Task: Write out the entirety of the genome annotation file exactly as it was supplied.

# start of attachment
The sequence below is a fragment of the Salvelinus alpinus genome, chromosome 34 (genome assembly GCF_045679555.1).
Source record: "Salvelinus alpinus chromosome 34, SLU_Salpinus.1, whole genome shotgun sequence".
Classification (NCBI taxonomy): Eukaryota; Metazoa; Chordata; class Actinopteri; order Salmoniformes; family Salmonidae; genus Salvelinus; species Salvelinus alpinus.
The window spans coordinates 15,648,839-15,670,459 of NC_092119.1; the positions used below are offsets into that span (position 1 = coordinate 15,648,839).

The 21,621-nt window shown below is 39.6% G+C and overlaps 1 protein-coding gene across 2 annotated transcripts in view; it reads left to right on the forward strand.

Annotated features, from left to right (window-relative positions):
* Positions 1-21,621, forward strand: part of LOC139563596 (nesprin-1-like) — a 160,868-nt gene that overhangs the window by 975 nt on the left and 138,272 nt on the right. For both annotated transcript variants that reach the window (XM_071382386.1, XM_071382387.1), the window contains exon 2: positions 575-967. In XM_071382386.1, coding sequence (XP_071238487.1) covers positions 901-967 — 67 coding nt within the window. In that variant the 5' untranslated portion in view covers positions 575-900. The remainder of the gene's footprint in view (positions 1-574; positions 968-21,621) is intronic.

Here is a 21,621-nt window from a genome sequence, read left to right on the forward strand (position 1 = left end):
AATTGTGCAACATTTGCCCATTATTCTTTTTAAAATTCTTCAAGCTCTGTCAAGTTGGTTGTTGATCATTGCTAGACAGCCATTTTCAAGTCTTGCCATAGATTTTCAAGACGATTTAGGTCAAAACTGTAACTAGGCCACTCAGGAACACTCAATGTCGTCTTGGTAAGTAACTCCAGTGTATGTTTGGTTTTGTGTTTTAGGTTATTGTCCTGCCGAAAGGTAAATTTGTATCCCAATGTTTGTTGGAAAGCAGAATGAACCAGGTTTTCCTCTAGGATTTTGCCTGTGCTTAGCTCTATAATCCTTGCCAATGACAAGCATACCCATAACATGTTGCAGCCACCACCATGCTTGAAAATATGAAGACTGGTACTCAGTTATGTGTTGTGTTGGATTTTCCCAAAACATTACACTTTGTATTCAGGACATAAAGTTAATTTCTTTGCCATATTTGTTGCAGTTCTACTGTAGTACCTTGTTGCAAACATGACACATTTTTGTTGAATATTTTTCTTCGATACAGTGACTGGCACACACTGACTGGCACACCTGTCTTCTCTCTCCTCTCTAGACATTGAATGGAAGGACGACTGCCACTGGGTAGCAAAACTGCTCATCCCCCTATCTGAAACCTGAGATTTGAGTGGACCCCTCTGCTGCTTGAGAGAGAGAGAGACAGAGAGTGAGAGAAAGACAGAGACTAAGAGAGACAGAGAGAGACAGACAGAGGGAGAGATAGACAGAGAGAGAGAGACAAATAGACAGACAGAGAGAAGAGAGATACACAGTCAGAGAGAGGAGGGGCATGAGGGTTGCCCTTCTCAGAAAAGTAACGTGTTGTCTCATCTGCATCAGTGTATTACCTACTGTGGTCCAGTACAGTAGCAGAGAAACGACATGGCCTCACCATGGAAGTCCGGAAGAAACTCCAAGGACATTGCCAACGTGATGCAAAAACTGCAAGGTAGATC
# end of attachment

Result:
The sequence below is a fragment of the Salvelinus alpinus genome, chromosome 34 (genome assembly GCF_045679555.1).
Source record: "Salvelinus alpinus chromosome 34, SLU_Salpinus.1, whole genome shotgun sequence".
Classification (NCBI taxonomy): Eukaryota; Metazoa; Chordata; class Actinopteri; order Salmoniformes; family Salmonidae; genus Salvelinus; species Salvelinus alpinus.
The window spans coordinates 15,648,839-15,670,459 of NC_092119.1; the positions used below are offsets into that span (position 1 = coordinate 15,648,839).

The 21,621-nt window shown below is 39.6% G+C and overlaps 1 protein-coding gene across 2 annotated transcripts in view; it reads left to right on the forward strand.

Annotated features, from left to right (window-relative positions):
* Positions 1-21,621, forward strand: part of LOC139563596 (nesprin-1-like) — a 160,868-nt gene that overhangs the window by 975 nt on the left and 138,272 nt on the right. For both annotated transcript variants that reach the window (XM_071382386.1, XM_071382387.1), the window contains exon 2: positions 575-967. In XM_071382386.1, coding sequence (XP_071238487.1) covers positions 901-967 — 67 coding nt within the window. In that variant the 5' untranslated portion in view covers positions 575-900. The remainder of the gene's footprint in view (positions 1-574; positions 968-21,621) is intronic.

Here is a 21,621-nt window from a genome sequence, read left to right on the forward strand (position 1 = left end):
AATTGTGCAACATTTGCCCATTATTCTTTTTAAAATTCTTCAAGCTCTGTCAAGTTGGTTGTTGATCATTGCTAGACAGCCATTTTCAAGTCTTGCCATAGATTTTCAAGACGATTTAGGTCAAAACTGTAACTAGGCCACTCAGGAACACTCAATGTCGTCTTGGTAAGTAACTCCAGTGTATGTTTGGTTTTGTGTTTTAGGTTATTGTCCTGCCGAAAGGTAAATTTGTATCCCAATGTTTGTTGGAAAGCAGAATGAACCAGGTTTTCCTCTAGGATTTTGCCTGTGCTTAGCTCTATAATCCTTGCCAATGACAAGCATACCCATAACATGTTGCAGCCACCACCATGCTTGAAAATATGAAGACTGGTACTCAGTTATGTGTTGTGTTGGATTTTCCCAAAACATTACACTTTGTATTCAGGACATAAAGTTAATTTCTTTGCCATATTTGTTGCAGTTCTACTGTAGTACCTTGTTGCAAACATGACACATTTTTGTTGAATATTTTTCTTCGATACAGTGACTGGCACACACTGACTGGCACACCTGTCTTCTCTCTCCTCTCTAGACATTGAATGGAAGGACGACTGCCACTGGGTAGCAAAACTGCTCATCCCCCTATCTGAAACCTGAGATTTGAGTGGACCCCTCTGCTGCTTGAGAGAGAGAGAGACAGAGAGTGAGAGAAAGACAGAGACTAAGAGAGACAGAGAGAGACAGACAGAGGGAGAGATAGACAGAGAGAGAGAGACAAATAGACAGACAGAGAGAAGAGAGATACACAGTCAGAGAGAGGAGGGGCATGAGGGTTGCCCTTCTCAGAAAAGTAACGTGTTGTCTCATCTGCATCAGTGTATTACCTACTGTGGTCCAGTACAGTAGCAGAGAAACGACATGGCCTCACCATGGAAGTCCGGAAGAAACTCCAAGGACATTGCCAACGTGATGCAAAAACTGCAAGGTAGATC